Charity Worker Freed From Cairo Jail Is Back In US

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An Egyptian American charity worker who was imprisoned in Cairo for three years and became the global face of Egypt’s brutal crackdown on civil society returned home to the United States late Thursday after the Trump administration quietly negotiated her release.

President Donald Trump and his aides worked for several weeks with Egyptian President Abdel Fatah al-Sissi to secure the freedom of Aya Hijazi, 30, a U.S. citizen, as well as her husband, Mohamed Hassanein, who is Egyptian, and four other humanitarian workers. Trump dispatched a U.S. government aircraft to Cairo to bring Hijazi and her family to Washington.

Hijazi, who grew up in Falls Church, Virginia, and graduated from George Mason University, was working in Cairo with the Belady Foundation, which she and her husband established as a haven and rehabilitation center for street children in Cairo.

The couple and their co-workers had been incarcerated since May 1, 2014, on child abuse and trafficking charges that were widely dismissed by human rights workers and U.S. officials as false. Virtually no evidence was ever presented against them, and for nearly three years they were held as hearings were inexplicably postponed and trial dates canceled. Human rights groups alleged that they were abused in detention.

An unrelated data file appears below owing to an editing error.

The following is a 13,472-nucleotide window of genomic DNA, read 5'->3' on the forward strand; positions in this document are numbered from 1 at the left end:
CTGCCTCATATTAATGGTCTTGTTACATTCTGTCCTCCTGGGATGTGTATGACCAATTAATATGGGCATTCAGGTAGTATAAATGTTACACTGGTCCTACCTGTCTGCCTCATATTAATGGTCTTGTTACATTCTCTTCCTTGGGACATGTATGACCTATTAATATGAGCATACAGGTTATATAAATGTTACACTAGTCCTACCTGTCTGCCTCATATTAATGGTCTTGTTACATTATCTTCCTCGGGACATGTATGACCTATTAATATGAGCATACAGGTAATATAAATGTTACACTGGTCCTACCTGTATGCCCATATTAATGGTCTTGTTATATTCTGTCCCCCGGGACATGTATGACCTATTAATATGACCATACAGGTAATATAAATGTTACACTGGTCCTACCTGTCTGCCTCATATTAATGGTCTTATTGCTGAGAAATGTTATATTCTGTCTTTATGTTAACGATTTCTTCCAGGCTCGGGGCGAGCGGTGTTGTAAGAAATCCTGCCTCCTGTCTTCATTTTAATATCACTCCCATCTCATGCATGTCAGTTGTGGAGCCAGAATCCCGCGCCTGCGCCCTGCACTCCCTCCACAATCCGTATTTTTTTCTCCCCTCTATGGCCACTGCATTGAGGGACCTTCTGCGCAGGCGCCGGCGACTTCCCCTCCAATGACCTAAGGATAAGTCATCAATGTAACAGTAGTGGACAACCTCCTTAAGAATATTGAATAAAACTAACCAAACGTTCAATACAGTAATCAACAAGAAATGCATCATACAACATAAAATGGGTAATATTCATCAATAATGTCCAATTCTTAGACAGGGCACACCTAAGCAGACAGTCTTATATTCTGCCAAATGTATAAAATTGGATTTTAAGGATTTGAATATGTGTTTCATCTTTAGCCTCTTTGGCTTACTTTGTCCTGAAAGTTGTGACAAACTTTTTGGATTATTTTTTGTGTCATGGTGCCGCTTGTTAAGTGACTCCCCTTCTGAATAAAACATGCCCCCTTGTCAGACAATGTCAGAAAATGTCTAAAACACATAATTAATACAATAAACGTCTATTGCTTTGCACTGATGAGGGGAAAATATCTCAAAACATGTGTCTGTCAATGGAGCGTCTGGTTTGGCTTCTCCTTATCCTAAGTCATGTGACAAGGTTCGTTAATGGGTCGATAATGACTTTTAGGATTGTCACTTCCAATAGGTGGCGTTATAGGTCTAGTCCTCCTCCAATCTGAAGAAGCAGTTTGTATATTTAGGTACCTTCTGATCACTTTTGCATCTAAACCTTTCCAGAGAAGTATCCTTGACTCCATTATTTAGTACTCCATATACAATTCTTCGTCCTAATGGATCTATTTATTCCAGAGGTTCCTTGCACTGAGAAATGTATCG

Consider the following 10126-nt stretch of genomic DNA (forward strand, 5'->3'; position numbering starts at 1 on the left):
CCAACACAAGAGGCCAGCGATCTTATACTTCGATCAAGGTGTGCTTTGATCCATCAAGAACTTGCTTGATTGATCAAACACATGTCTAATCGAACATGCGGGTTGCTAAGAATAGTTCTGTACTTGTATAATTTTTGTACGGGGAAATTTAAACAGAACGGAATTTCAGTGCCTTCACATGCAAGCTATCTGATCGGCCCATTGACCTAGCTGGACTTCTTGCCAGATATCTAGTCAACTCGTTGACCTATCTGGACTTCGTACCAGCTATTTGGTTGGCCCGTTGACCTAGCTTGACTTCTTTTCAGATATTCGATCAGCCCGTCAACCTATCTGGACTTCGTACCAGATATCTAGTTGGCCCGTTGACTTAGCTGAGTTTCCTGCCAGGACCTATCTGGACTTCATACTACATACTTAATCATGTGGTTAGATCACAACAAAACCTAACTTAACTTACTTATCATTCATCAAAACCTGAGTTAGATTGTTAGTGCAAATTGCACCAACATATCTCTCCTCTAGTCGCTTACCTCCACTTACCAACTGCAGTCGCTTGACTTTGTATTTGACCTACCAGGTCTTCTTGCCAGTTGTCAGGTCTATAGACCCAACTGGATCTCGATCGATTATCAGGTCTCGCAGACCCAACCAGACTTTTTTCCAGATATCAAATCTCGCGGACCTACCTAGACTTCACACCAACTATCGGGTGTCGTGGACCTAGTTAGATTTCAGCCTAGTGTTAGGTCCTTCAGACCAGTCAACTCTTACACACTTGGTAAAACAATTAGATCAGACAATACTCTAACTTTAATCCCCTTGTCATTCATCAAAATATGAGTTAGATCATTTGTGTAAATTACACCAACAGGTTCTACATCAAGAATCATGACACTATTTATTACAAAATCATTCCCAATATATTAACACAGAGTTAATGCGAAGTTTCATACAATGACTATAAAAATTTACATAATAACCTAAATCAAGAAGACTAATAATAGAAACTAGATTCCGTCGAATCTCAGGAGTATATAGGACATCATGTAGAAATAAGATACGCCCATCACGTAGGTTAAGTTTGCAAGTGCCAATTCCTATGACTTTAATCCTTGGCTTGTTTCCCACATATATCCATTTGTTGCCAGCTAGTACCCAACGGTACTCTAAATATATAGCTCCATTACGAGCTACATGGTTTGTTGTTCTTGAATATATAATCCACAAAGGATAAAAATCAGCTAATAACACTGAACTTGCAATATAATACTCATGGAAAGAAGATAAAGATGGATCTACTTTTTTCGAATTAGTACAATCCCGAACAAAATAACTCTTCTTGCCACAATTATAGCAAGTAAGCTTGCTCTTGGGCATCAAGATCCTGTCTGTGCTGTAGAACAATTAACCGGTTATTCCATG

The Obama administration unsuccessfully pressed Sissi’s government for their release. It was not until Trump moved to reset U.S. relations with Egypt by embracing Sissi at the White House on April 3 – he publicly hailed the autocrat’s leadership as “fantastic” and offered the U.S. government’s “strong backing” – that Egypt’s posture changed. Last Sunday, a court in Cairo dropped all charges against Hijazi and the others.

 

The dropping of charges set in motion the release of Hijazi and Hassanein from custody and their journey to the United States, which was personally overseen by Trump and detailed Thursday by the senior administration official, who spoke on the condition of anonymity because of the national security sensitivities of the case.

(c) 2017, The Washington Post · Philip Rucker, Karen Deyoung 

{Matzav}

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